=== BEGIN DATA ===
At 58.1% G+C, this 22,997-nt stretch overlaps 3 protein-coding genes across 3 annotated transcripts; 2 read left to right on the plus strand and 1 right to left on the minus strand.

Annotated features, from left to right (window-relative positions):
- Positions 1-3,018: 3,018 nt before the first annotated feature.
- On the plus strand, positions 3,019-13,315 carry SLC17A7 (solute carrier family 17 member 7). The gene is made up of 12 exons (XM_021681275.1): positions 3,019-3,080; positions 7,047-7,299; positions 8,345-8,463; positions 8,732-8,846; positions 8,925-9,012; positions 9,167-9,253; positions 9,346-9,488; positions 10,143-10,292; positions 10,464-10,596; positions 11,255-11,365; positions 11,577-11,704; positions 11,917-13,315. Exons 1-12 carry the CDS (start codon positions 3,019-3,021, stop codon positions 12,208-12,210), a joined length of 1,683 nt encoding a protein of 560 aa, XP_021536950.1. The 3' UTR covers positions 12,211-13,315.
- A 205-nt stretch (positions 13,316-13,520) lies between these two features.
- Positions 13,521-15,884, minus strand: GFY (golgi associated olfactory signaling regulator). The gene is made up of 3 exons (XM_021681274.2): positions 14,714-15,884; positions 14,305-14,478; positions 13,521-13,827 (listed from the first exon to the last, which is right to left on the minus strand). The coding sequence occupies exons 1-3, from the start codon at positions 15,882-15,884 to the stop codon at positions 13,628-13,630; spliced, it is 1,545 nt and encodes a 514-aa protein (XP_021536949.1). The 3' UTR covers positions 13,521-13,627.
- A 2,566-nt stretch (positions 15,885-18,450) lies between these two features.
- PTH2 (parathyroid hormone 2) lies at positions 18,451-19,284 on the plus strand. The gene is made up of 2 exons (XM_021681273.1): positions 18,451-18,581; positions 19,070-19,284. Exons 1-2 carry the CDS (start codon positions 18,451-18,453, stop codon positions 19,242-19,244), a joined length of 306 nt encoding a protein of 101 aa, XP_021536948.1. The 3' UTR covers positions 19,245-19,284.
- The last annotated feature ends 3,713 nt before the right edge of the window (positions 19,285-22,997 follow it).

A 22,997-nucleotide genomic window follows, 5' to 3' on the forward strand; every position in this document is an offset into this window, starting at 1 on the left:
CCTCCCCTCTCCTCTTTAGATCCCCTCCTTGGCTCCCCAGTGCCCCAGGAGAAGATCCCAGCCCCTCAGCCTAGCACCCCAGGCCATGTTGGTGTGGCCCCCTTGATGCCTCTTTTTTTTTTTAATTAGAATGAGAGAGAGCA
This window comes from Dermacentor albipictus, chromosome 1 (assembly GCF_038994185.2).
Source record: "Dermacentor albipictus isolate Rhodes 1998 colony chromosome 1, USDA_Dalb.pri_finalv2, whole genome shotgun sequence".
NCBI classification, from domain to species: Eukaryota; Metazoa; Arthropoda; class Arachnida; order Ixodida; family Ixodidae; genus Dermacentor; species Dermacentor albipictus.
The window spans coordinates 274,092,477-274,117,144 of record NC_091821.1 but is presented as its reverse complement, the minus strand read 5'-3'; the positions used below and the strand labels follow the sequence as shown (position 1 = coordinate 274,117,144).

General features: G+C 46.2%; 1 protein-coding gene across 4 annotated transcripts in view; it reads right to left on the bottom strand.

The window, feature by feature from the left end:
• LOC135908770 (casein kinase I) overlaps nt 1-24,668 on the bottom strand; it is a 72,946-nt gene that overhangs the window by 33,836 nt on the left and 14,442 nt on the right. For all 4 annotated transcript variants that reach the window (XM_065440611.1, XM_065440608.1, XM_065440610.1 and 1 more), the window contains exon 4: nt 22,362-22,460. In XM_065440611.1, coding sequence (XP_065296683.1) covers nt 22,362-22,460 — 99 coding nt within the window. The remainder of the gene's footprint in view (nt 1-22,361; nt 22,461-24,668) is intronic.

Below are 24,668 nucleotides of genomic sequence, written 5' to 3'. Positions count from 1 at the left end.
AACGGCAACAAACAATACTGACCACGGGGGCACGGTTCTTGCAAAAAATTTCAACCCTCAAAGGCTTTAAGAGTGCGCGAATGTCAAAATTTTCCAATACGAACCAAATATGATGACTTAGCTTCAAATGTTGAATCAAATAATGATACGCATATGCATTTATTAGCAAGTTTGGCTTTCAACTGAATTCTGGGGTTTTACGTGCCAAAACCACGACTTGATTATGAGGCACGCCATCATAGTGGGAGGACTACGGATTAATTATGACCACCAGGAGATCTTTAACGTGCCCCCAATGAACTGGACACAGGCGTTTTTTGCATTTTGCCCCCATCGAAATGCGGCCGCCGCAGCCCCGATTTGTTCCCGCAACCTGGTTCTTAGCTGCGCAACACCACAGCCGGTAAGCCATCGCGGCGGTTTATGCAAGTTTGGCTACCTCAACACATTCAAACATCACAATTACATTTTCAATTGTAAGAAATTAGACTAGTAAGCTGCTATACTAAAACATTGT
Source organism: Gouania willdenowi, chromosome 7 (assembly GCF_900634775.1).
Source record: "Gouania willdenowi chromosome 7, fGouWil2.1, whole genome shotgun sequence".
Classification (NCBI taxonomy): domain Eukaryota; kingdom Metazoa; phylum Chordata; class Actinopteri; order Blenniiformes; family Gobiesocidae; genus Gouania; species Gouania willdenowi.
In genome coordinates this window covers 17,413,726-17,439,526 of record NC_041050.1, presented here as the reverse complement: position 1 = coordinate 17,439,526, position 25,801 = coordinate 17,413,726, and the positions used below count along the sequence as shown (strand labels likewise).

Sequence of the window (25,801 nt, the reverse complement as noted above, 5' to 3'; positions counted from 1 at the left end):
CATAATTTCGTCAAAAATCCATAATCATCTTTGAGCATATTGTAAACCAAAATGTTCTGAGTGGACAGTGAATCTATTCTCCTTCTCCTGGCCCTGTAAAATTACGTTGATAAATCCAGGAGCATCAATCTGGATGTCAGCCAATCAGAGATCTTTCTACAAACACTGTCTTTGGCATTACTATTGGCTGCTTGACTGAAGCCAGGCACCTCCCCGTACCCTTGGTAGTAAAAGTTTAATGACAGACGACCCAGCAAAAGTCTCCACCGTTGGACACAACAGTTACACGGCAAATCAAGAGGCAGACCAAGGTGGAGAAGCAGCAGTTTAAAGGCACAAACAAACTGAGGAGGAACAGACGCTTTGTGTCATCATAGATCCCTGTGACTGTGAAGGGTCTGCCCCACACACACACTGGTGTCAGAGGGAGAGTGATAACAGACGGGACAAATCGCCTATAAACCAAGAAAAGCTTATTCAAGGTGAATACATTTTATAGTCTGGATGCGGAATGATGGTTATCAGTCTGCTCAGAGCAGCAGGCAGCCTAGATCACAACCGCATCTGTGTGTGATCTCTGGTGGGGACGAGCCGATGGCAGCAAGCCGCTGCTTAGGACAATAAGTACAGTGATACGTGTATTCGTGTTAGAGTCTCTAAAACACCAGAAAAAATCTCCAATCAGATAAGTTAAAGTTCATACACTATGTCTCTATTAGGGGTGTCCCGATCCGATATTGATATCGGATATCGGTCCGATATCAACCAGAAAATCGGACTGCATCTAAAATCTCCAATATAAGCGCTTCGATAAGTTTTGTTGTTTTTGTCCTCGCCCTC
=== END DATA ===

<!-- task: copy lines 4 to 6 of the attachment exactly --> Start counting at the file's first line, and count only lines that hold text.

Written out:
- On the plus strand, positions 3,019-13,315 carry SLC17A7 (solute carrier family 17 member 7). The gene is made up of 12 exons (XM_021681275.1): positions 3,019-3,080; positions 7,047-7,299; positions 8,345-8,463; positions 8,732-8,846; positions 8,925-9,012; positions 9,167-9,253; positions 9,346-9,488; positions 10,143-10,292; positions 10,464-10,596; positions 11,255-11,365; positions 11,577-11,704; positions 11,917-13,315. Exons 1-12 carry the CDS (start codon positions 3,019-3,021, stop codon positions 12,208-12,210), a joined length of 1,683 nt encoding a protein of 560 aa, XP_021536950.1. The 3' UTR covers positions 12,211-13,315.
- A 205-nt stretch (positions 13,316-13,520) lies between these two features.
- Positions 13,521-15,884, minus strand: GFY (golgi associated olfactory signaling regulator). The gene is made up of 3 exons (XM_021681274.2): positions 14,714-15,884; positions 14,305-14,478; positions 13,521-13,827 (listed from the first exon to the last, which is right to left on the minus strand). The coding sequence occupies exons 1-3, from the start codon at positions 15,882-15,884 to the stop codon at positions 13,628-13,630; spliced, it is 1,545 nt and encodes a 514-aa protein (XP_021536949.1). The 3' UTR covers positions 13,521-13,627.